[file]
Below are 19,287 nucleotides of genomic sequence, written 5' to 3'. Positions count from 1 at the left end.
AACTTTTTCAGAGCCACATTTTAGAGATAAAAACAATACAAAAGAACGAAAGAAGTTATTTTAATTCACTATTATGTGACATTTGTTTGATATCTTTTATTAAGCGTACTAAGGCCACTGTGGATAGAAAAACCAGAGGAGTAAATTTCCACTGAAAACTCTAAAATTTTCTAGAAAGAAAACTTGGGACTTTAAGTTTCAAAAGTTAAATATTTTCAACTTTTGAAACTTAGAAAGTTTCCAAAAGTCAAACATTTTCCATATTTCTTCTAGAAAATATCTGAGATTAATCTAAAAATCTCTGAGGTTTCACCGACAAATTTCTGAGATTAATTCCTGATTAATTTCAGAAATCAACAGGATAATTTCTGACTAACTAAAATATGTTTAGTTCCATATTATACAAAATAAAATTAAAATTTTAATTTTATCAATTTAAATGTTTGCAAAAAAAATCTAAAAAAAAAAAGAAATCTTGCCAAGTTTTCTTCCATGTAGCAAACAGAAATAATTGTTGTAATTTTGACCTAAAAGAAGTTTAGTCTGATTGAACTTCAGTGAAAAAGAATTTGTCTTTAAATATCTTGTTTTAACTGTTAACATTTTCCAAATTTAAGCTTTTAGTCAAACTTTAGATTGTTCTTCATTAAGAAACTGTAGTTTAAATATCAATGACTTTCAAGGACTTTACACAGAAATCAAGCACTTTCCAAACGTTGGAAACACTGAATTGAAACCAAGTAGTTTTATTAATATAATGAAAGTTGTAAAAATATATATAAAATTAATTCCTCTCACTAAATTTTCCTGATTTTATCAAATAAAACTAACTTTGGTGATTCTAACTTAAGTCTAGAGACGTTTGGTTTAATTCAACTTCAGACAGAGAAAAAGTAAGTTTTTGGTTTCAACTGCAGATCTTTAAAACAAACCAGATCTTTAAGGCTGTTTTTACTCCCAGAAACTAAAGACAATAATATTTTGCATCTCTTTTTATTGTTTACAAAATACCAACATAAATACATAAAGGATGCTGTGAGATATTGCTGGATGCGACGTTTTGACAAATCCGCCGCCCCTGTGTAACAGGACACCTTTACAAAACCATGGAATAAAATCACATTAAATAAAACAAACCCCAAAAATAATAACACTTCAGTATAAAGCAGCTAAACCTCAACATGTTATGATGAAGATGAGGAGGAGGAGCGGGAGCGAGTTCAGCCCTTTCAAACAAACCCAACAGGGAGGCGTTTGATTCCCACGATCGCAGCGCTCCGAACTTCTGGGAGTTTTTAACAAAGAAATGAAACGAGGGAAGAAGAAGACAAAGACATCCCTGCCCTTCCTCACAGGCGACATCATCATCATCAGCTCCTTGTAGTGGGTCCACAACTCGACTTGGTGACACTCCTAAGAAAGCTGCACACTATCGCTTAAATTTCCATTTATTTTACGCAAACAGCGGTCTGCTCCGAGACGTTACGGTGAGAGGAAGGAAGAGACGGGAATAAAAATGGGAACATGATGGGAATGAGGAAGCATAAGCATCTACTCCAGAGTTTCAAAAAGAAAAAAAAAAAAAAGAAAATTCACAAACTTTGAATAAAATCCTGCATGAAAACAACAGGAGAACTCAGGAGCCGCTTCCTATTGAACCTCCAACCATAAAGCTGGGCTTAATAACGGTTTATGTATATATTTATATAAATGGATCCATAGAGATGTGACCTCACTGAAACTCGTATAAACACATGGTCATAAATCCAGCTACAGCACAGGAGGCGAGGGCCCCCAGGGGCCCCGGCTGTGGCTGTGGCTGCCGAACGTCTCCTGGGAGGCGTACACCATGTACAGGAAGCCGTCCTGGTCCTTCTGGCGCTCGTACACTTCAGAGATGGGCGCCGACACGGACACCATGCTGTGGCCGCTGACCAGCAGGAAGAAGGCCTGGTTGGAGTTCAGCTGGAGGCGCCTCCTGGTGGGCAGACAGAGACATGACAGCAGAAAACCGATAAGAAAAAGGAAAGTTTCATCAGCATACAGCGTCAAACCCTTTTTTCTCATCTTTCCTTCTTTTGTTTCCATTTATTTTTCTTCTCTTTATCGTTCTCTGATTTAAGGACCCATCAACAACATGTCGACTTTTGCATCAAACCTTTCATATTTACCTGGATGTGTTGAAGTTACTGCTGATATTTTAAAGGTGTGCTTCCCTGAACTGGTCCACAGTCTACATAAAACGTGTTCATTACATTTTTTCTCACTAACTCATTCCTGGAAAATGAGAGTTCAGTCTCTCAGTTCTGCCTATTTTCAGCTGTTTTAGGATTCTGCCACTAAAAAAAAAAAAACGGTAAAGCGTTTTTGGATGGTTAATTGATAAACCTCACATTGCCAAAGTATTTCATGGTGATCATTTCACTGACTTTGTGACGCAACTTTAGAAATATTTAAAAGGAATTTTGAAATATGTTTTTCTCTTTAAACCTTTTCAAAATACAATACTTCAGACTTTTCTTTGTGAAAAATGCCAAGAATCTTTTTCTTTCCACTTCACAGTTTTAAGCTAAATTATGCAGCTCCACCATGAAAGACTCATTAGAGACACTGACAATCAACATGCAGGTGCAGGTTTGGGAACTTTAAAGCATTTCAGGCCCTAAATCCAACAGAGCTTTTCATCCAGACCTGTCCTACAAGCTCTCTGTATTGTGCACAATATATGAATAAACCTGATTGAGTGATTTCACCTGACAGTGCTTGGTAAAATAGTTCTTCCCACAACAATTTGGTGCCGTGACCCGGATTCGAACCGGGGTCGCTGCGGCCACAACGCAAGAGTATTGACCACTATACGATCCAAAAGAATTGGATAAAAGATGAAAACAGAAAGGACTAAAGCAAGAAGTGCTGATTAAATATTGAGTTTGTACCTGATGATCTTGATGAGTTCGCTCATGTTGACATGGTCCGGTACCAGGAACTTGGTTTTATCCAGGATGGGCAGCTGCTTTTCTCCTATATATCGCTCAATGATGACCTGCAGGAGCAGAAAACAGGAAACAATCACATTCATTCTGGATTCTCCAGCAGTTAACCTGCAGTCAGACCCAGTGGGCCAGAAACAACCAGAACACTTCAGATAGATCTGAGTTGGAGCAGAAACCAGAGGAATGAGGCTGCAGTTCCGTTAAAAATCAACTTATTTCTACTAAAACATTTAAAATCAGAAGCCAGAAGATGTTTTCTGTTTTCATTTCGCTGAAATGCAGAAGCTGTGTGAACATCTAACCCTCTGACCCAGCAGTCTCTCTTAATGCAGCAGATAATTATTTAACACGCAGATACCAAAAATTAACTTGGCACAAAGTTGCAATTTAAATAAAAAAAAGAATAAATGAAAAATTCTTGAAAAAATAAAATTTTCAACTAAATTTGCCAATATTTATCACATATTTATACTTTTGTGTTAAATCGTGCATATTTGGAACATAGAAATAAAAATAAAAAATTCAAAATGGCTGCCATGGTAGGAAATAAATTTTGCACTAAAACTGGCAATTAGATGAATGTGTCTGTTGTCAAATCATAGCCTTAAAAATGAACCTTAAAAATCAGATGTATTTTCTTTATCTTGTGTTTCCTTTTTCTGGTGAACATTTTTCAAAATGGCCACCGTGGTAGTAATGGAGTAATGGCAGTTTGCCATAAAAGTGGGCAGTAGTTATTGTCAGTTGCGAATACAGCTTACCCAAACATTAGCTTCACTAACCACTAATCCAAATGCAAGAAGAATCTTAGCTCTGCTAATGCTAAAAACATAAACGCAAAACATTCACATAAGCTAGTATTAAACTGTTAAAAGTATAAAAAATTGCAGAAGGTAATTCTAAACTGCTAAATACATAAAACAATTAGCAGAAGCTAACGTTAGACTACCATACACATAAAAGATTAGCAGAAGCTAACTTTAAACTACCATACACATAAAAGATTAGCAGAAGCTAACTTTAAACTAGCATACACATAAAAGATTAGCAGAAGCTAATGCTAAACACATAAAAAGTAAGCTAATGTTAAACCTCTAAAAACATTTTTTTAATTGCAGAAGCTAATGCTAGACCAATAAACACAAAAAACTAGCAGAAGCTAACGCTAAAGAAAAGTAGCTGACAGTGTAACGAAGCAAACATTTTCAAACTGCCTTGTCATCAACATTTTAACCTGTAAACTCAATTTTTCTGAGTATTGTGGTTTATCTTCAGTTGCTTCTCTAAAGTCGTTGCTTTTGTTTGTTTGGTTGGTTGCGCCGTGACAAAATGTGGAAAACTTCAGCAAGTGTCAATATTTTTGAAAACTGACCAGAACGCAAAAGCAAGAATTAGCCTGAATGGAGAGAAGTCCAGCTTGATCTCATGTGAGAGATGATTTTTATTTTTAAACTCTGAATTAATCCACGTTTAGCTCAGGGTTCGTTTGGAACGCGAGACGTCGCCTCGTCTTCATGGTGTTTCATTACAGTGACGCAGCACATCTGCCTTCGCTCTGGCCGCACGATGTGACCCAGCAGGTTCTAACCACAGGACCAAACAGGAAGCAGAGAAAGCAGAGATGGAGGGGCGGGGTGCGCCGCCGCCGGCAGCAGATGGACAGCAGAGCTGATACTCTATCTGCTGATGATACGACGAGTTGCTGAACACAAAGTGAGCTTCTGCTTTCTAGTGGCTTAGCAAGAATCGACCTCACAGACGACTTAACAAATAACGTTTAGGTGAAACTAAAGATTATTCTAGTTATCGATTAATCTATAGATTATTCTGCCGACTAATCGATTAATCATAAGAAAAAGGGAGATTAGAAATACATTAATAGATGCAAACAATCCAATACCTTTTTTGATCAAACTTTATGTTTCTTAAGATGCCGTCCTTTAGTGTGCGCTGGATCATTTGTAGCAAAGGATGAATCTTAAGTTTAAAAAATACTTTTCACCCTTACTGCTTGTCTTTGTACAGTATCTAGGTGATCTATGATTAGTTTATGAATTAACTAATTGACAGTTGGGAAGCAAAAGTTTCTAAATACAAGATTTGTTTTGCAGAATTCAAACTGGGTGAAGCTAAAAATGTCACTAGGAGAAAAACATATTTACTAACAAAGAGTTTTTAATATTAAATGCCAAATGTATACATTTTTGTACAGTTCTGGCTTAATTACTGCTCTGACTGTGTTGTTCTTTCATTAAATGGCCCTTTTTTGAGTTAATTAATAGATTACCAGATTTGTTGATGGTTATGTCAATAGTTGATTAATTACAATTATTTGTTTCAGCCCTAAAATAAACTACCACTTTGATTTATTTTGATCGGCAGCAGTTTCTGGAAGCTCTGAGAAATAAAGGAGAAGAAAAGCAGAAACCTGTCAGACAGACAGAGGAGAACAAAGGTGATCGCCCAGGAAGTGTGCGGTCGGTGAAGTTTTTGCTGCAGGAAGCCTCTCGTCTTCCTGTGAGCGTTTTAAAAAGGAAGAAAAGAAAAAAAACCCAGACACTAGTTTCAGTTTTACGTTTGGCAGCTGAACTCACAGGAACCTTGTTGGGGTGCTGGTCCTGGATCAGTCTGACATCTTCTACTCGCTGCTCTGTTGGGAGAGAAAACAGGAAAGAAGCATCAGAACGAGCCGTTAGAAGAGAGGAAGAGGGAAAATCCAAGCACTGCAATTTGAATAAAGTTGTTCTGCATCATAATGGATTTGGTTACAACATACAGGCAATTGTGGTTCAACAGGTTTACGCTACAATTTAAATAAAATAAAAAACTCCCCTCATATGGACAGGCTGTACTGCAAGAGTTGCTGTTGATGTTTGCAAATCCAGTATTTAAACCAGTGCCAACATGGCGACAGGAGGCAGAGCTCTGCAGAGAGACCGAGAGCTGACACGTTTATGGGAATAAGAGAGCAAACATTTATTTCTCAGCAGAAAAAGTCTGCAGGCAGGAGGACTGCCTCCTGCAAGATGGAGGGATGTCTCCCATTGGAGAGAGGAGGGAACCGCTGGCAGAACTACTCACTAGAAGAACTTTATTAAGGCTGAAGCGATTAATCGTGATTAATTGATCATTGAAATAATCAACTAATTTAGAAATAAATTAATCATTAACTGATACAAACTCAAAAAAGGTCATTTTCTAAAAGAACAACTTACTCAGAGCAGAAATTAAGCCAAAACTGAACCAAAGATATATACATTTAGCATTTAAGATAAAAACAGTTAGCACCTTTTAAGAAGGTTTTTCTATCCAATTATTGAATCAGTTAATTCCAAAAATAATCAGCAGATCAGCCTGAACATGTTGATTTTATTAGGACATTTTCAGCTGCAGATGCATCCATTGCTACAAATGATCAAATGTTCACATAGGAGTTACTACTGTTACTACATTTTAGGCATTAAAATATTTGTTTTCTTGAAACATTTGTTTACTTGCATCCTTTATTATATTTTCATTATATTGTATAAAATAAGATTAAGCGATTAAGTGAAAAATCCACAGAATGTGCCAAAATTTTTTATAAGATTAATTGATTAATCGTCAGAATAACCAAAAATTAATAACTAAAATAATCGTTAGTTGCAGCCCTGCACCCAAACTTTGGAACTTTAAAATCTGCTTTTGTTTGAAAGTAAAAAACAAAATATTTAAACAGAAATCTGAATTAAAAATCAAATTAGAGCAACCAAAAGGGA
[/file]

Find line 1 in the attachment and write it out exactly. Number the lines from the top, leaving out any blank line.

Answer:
Below are 19,287 nucleotides of genomic sequence, written 5' to 3'. Positions count from 1 at the left end.